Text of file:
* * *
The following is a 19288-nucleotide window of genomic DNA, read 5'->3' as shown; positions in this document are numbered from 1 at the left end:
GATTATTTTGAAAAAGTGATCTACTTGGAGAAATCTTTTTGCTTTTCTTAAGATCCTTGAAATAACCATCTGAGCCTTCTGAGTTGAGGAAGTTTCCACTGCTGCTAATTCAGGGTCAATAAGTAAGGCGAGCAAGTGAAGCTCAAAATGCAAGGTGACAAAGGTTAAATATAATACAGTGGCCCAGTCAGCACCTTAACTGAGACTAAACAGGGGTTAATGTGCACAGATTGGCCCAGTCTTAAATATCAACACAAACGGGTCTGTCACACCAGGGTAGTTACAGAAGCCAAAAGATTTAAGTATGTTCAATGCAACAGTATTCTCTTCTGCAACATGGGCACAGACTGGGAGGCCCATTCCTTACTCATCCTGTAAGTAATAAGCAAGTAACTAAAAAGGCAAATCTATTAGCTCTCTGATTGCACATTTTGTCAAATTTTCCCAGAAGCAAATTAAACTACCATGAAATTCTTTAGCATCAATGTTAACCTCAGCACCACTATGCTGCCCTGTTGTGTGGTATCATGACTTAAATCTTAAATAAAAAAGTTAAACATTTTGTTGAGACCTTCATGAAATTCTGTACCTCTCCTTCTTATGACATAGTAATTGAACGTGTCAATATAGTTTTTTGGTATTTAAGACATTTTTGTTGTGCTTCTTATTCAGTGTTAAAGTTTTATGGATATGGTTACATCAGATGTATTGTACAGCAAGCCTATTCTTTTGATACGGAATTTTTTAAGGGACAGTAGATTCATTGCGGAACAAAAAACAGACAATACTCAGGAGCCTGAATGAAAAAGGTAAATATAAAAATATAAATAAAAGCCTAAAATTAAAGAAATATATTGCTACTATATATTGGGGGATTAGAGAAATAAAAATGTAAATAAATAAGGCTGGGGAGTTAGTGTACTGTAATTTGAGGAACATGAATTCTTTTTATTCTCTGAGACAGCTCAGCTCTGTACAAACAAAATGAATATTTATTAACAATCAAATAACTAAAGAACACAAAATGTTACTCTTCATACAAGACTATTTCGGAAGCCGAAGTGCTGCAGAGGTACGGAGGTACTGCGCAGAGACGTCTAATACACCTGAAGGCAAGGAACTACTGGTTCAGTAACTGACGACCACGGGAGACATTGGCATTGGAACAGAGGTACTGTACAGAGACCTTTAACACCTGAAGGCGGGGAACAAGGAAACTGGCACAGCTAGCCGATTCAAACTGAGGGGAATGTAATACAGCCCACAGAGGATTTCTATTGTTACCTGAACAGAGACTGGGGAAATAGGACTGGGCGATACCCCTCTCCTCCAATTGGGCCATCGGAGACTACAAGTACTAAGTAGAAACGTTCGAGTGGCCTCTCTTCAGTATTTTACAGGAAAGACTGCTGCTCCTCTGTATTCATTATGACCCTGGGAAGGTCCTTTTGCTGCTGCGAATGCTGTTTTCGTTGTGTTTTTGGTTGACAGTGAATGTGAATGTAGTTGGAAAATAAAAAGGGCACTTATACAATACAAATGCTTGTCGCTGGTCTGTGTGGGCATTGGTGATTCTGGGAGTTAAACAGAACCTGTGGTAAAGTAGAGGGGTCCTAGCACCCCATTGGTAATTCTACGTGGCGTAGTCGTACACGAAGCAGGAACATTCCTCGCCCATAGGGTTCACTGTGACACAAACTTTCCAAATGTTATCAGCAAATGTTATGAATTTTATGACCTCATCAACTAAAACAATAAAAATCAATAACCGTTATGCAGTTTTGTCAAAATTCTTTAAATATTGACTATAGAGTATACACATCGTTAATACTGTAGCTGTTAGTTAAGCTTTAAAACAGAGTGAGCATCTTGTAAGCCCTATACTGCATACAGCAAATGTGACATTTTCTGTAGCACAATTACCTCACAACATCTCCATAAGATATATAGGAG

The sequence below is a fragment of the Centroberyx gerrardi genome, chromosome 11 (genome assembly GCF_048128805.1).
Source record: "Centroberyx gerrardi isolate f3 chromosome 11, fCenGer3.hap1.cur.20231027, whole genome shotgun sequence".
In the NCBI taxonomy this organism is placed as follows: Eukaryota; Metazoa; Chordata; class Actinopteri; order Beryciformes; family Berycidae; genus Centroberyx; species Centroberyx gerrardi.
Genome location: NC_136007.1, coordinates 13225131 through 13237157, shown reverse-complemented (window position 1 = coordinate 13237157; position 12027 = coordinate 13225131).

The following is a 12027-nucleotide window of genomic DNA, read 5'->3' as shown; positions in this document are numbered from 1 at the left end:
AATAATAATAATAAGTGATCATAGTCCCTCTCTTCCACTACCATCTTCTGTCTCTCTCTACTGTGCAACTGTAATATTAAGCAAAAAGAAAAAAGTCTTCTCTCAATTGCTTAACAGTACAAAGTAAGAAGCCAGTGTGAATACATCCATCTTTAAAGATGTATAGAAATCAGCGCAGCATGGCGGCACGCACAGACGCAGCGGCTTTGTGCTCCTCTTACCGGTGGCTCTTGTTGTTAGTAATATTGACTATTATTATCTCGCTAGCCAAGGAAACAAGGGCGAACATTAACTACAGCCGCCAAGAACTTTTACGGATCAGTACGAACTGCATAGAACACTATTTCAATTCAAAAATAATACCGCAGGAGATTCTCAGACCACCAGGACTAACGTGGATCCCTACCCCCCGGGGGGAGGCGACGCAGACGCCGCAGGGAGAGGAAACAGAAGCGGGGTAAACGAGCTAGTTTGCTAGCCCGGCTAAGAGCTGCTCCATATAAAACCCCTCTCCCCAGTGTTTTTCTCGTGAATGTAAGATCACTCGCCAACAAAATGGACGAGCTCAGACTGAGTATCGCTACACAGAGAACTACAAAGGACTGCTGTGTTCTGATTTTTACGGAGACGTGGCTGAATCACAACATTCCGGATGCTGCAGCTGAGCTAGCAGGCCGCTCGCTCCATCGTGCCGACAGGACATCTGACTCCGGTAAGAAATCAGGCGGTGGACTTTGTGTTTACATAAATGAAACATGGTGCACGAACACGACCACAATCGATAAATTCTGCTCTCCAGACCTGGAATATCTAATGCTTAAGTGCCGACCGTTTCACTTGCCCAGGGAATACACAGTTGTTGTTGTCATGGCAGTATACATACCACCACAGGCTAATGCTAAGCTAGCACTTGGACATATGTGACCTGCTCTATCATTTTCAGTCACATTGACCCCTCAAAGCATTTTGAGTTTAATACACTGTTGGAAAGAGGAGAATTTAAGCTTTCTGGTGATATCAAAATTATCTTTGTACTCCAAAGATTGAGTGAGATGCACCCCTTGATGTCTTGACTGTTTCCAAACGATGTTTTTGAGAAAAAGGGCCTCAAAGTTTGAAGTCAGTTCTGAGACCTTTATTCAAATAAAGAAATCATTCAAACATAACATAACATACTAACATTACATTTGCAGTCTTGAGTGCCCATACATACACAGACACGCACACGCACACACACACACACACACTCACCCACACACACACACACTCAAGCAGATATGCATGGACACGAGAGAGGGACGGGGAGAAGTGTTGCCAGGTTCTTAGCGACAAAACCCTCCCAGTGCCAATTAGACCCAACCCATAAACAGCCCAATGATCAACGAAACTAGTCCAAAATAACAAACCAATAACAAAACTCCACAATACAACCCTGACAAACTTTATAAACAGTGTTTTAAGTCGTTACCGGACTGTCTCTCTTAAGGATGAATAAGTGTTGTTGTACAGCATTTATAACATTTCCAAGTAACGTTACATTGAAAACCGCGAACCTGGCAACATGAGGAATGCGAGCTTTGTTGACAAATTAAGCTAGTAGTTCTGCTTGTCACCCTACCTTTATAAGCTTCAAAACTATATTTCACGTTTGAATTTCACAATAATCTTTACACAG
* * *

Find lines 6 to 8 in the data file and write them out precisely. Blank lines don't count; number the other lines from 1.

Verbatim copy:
Genome location: NC_136007.1, coordinates 13225131 through 13237157, shown reverse-complemented (window position 1 = coordinate 13237157; position 12027 = coordinate 13225131).

The following is a 12027-nucleotide window of genomic DNA, read 5'->3' as shown; positions in this document are numbered from 1 at the left end:
AATAATAATAATAAGTGATCATAGTCCCTCTCTTCCACTACCATCTTCTGTCTCTCTCTACTGTGCAACTGTAATATTAAGCAAAAAGAAAAAAGTCTTCTCTCAATTGCTTAACAGTACAAAGTAAGAAGCCAGTGTGAATACATCCATCTTTAAAGATGTATAGAAATCAGCGCAGCATGGCGGCACGCACAGACGCAGCGGCTTTGTGCTCCTCTTACCGGTGGCTCTTGTTGTTAGTAATATTGACTATTATTATCTCGCTAGCCAAGGAAACAAGGGCGAACATTAACTACAGCCGCCAAGAACTTTTACGGATCAGTACGAACTGCATAGAACACTATTTCAATTCAAAAATAATACCGCAGGAGATTCTCAGACCACCAGGACTAACGTGGATCCCTACCCCCCGGGGGGAGGCGACGCAGACGCCGCAGGGAGAGGAAACAGAAGCGGGGTAAACGAGCTAGTTTGCTAGCCCGGCTAAGAGCTGCTCCATATAAAACCCCTCTCCCCAGTGTTTTTCTCGTGAATGTAAGATCACTCGCCAACAAAATGGACGAGCTCAGACTGAGTATCGCTACACAGAGAACTACAAAGGACTGCTGTGTTCTGATTTTTACGGAGACGTGGCTGAATCACAACATTCCGGATGCTGCAGCTGAGCTAGCAGGCCGCTCGCTCCATCGTGCCGACAGGACATCTGACTCCGGTAAGAAATCAGGCGGTGGACTTTGTGTTTACATAAATGAAACATGGTGCACGAACACGACCACAATCGATAAATTCTGCTCTCCAGACCTGGAATATCTAATGCTTAAGTGCCGACCGTTTCACTTGCCCAGGGAATACACAGTTGTTGTTGTCATGGCAGTATACATACCACCACAGGCTAATGCTAAGCTAGCACTTGGACATATGTGACCTGCTCTATCATTTTCAGTCACATTGACCCCTCAAAGCATTTTGAGTTTAATACACTGTTGGAAAGAGGAGAATTTAAGCTTTCTGGTGATATCAAAATTATCTTTGTACTCCAAAGATTGAGTGAGATGCACCCCTTGATGTCTTGACTGTTTCCAAACGATGTTTTTGAGAAAAAGGGCCTCAAAGTTTGAAGTCAGTTCTGAGACCTTTATTCAAATAAAGAAATCATTCAAACATAACATAACATACTAACATTACATTTGCAGTCTTGAGTGCCCATACATACACAGACACGCACACGCACACACACACACACACACTCACCCACACACACACACACTCAAGCAGATATGCATGGACACGAGAGAGGGACGGGGAGAAGTGTTGCCAGGTTCTTAGCGACAAAACCCTCCCAGTGCCAATTAGACCCAACCCATAAACAGCCCAATGATCAACGAAACTAGTCCAAAATAACAAACCAATAACAAAACTCCACAATACAACCCTGACAAACTTTATAAACAGTGTTTTAAGTCGTTACCGGACTGTCTCTCTTAAGGATGAATAAGTGTTGTTGTACAGCATTTATAACATTTCCAAGTAACGTTACATTGAAAACCGCGAACCTGGCAACATGAGGAATGCGAGCTTTGTTGACAAATTAAGCTAGTAGTTCTGCTTGTCACCCTACCTTTATAAGCTTCAAAACTATATTTCACGTTTGAATTTCACAATAATCTTTACACAG